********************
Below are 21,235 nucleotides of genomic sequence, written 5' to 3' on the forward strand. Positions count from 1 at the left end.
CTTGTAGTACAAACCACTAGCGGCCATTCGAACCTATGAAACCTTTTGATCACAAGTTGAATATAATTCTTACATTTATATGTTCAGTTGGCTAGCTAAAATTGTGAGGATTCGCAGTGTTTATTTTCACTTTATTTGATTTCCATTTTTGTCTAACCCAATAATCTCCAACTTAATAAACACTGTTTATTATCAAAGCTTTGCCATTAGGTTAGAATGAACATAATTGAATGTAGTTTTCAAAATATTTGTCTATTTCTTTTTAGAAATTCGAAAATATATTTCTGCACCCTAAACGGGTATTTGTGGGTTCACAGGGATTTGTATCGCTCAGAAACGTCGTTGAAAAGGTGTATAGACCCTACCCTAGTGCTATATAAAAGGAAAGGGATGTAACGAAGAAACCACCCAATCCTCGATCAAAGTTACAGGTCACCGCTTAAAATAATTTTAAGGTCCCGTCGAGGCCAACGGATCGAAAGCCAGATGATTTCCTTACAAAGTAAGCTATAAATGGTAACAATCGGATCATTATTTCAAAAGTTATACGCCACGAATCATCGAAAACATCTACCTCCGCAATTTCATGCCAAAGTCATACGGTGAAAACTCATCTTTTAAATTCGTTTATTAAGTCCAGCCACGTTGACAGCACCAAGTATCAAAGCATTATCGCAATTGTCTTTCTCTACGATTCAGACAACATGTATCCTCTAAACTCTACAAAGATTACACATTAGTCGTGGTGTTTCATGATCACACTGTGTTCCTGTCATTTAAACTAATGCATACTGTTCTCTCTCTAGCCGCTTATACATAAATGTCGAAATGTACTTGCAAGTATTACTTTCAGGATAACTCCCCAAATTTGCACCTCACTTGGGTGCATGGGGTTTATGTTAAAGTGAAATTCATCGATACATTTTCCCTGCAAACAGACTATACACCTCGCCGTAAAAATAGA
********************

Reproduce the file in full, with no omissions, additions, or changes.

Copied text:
Below are 21,235 nucleotides of genomic sequence, written 5' to 3' on the forward strand. Positions count from 1 at the left end.
CTTGTAGTACAAACCACTAGCGGCCATTCGAACCTATGAAACCTTTTGATCACAAGTTGAATATAATTCTTACATTTATATGTTCAGTTGGCTAGCTAAAATTGTGAGGATTCGCAGTGTTTATTTTCACTTTATTTGATTTCCATTTTTGTCTAACCCAATAATCTCCAACTTAATAAACACTGTTTATTATCAAAGCTTTGCCATTAGGTTAGAATGAACATAATTGAATGTAGTTTTCAAAATATTTGTCTATTTCTTTTTAGAAATTCGAAAATATATTTCTGCACCCTAAACGGGTATTTGTGGGTTCACAGGGATTTGTATCGCTCAGAAACGTCGTTGAAAAGGTGTATAGACCCTACCCTAGTGCTATATAAAAGGAAAGGGATGTAACGAAGAAACCACCCAATCCTCGATCAAAGTTACAGGTCACCGCTTAAAATAATTTTAAGGTCCCGTCGAGGCCAACGGATCGAAAGCCAGATGATTTCCTTACAAAGTAAGCTATAAATGGTAACAATCGGATCATTATTTCAAAAGTTATACGCCACGAATCATCGAAAACATCTACCTCCGCAATTTCATGCCAAAGTCATACGGTGAAAACTCATCTTTTAAATTCGTTTATTAAGTCCAGCCACGTTGACAGCACCAAGTATCAAAGCATTATCGCAATTGTCTTTCTCTACGATTCAGACAACATGTATCCTCTAAACTCTACAAAGATTACACATTAGTCGTGGTGTTTCATGATCACACTGTGTTCCTGTCATTTAAACTAATGCATACTGTTCTCTCTCTAGCCGCTTATACATAAATGTCGAAATGTACTTGCAAGTATTACTTTCAGGATAACTCCCCAAATTTGCACCTCACTTGGGTGCATGGGGTTTATGTTAAAGTGAAATTCATCGATACATTTTCCCTGCAAACAGACTATACACCTCGCCGTAAAAATAGA